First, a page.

Today's Lessons Shape Tomorrow's Student Housing Success

November 2, 2020

In my last article, I discussed my predictions for future changes to student housing amenity spaces, including the COVID-19 effect. I’m also studying potential overarching student housing design changes, from site and building plans all the way to specific unit plans.

First and foremost, safety is and will remain of utmost importance. Many future changes will allow for a safer environment for all students, protecting them from COVID-19 and other health and environmental risks while still enabling inclusivity.  



In contrast to “Student Cities” – 1,000+ bed student housing complexes – we are seeing students opt for smaller community/boutique developments. With all the chaos that surrounds our lives right now, smaller developments provide a quieter atmosphere for students to connect in a less populated setting and feel safe while doing it. Of course, not every developer is looking for smaller developments, and many cannot make the numbers work without having 300-400 beds in a given market. But that’s the beauty of smaller boutique developments… A developer can target infill sites in close proximity to one another to gain the density needed to pencil while still maintaining the smaller community lifestyle students are looking for. 

Beyond safety and security, tight-knit communities also offer an element of independence that lends itself to a more mature lifestyle. Smaller communities are creating better safety and security in the ever-changing world of social distancing and more opportunities for students to nurture deeper relationships within their micro-community. 

In a similar way, student housing unit plans have also seen some revisions in response to safety and security. Pre-COVID, it was very common to see higher occupancy units (4-bed, 5-bed, 6-bed, double occupancy, etc.) in various markets to ensure the numbers would pencil for the developer. Fast-forward to today….the concerns around safety and security have led to students opting for lower occupancy units (studios, 1-bed, 2-bed, and some 3-bed) to reduce risk and increase peace of mind for both student and parents. There is no price tag on the safety of your child, so many parents – a.k.a. “check-signers” – are willing to pay a premium for a 1-bedroom apartment if it means a safer living environment. We have designed a prototype that offers flexibility based on the land parcel. Check it out on BD+C and their magazine feature.



In a related but different effort to maintain safety and security, most student housing complexes are moving away from private balconies due to liabilities. As an alternative, we have shifted our designs to include larger public outdoor terraces easily accessed from different locations around the building. This strategy is focused on the limits of the smaller balconies and how a more purposeful solution can be designed to withstand the structural loading …not to mention capture better views. These can be larger or smaller depending on your site opportunities and geographical location. Also, incorporating more outdoor amenities as compared to indoors is a focus that helps us create spectacular, tour-worthy exterior spaces that still can function safely and responsibly, even during a pandemic.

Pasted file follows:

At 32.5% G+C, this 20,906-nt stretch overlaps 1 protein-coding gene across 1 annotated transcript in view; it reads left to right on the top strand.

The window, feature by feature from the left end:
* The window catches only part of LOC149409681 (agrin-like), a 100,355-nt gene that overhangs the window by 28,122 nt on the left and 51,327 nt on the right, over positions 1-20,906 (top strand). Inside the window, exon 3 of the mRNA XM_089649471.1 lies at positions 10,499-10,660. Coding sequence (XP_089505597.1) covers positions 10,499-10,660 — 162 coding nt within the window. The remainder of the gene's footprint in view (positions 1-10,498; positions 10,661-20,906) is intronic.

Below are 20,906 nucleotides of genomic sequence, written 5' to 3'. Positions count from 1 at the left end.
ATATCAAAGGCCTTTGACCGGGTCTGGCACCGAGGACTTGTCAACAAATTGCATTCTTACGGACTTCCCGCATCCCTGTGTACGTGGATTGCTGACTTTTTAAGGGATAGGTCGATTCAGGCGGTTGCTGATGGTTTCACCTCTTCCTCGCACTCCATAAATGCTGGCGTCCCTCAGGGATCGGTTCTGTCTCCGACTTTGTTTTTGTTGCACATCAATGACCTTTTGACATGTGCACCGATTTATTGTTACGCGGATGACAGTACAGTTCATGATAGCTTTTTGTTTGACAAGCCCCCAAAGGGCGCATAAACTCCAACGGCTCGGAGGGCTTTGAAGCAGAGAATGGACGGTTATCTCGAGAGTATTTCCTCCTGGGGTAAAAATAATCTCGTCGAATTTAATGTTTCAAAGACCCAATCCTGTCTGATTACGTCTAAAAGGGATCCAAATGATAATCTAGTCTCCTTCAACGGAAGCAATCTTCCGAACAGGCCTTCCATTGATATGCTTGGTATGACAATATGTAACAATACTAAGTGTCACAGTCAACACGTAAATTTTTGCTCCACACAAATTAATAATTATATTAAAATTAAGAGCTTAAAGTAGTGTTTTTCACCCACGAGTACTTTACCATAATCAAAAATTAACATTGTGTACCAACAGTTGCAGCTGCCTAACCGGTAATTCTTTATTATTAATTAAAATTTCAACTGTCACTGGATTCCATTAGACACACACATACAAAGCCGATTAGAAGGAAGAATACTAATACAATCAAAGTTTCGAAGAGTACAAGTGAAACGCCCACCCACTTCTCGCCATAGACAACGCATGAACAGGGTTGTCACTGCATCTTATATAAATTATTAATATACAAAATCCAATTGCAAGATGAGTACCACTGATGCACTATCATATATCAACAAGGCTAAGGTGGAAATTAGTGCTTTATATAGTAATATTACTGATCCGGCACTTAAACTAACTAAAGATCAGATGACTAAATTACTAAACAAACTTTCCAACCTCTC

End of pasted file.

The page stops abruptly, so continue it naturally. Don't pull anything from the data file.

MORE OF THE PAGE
Bed + bath parity was a must-have a decade or more ago in student housing, but since construction costs have risen significantly of late, many developers questioned the need for each bedroom to have its own private bathroom. In many cases, bed + bath parity was sacrificed in order to preserve the budget and maximize the number of beds. Unfortunately, while that strategy helped deliver projects during a very challenging time, those designs are hurting now. Developers who decided to stick with the 1:1 bed + bath parity rule are far better prepared to entice today’s student renters. This preference will not go away when COVID ends; bed + bath parity is a must-have feature that will always be worth the extra cost.

Student housing is not going anywhere. Students still want to live near campus even when learning virtually, and the industry has been very busy planning for the future. Our goal is to keep students as safe as possible while maintaining a strong sense of community. Just like when we were actually in college…we must learn while we are in this season and why we are in this season if we are to continue elevating the designed environment for years to come.